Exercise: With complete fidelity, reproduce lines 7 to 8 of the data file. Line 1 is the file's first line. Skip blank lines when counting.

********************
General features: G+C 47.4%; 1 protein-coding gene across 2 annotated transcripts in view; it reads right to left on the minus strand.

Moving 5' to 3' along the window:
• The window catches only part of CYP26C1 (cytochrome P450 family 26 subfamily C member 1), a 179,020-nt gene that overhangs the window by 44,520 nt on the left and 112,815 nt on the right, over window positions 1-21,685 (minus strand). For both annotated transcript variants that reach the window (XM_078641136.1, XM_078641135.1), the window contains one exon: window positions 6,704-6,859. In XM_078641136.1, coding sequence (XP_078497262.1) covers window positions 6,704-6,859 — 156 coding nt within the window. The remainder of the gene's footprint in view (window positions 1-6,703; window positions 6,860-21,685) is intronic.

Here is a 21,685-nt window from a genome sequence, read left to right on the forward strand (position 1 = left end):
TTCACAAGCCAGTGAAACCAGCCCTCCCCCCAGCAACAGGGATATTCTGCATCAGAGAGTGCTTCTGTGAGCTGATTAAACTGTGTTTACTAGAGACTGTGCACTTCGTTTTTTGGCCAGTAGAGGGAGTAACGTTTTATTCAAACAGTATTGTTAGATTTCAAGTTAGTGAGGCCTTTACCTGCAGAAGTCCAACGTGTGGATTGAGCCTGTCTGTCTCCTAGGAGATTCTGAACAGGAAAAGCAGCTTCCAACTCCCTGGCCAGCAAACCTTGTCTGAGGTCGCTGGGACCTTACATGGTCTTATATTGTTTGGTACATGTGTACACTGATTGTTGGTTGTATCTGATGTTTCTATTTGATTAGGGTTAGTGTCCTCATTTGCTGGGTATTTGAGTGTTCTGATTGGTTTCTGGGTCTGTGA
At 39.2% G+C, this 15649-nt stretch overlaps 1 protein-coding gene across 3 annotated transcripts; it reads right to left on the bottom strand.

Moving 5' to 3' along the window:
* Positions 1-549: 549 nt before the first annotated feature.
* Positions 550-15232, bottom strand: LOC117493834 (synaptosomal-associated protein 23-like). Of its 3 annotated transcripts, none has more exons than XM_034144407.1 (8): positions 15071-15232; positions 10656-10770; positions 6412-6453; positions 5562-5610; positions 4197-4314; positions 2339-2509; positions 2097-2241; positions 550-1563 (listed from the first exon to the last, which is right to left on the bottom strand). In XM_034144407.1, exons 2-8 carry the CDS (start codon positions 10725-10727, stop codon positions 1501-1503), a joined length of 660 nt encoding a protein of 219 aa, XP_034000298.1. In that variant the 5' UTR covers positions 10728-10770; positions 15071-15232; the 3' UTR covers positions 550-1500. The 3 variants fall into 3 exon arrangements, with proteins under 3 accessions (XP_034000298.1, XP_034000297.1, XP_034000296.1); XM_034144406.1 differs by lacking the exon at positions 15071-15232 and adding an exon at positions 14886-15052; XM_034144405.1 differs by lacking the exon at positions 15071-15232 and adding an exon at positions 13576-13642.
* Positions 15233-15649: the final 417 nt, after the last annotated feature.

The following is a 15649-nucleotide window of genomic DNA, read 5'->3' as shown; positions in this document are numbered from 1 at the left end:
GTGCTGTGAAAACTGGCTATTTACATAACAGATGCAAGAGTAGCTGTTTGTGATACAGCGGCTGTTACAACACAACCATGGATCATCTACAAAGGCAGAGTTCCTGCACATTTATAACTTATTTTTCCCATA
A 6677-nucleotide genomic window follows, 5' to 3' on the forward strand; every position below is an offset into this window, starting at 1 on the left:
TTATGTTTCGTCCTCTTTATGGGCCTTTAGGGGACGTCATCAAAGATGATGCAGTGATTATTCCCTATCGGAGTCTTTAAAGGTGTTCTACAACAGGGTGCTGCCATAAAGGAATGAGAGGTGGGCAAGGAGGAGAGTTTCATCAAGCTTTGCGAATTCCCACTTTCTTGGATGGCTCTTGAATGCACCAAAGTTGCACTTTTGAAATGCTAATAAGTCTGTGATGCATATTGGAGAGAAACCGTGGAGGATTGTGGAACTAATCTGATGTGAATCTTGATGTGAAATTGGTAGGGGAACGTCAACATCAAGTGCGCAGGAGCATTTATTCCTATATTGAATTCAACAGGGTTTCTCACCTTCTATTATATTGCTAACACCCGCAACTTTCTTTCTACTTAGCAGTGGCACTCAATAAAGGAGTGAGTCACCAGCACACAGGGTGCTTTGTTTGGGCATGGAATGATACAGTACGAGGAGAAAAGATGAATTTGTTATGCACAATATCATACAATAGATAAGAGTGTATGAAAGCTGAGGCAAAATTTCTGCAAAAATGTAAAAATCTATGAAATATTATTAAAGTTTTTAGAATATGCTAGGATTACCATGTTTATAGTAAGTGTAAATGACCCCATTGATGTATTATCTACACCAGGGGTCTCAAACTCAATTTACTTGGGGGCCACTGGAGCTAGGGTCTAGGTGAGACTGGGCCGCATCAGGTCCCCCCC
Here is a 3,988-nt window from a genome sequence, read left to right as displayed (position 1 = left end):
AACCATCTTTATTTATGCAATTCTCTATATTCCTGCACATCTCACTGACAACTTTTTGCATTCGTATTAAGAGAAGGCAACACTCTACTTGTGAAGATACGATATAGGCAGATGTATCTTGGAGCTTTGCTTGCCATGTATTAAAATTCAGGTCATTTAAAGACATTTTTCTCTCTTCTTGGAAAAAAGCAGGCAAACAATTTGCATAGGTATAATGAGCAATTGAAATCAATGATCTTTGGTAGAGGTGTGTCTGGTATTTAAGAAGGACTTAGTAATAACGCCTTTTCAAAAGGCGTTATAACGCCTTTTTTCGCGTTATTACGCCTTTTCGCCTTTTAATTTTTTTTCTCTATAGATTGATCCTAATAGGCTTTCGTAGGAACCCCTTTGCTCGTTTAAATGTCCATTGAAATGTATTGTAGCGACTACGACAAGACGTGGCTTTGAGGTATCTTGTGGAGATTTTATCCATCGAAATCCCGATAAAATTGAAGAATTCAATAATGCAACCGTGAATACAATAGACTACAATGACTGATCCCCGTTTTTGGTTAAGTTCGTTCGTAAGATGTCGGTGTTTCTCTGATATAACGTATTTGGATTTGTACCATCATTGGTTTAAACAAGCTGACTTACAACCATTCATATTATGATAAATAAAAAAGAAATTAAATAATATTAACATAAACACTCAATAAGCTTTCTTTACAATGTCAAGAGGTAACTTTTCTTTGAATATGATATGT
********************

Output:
Moving 5' to 3' along the window:
* Positions 1-549: 549 nt before the first annotated feature.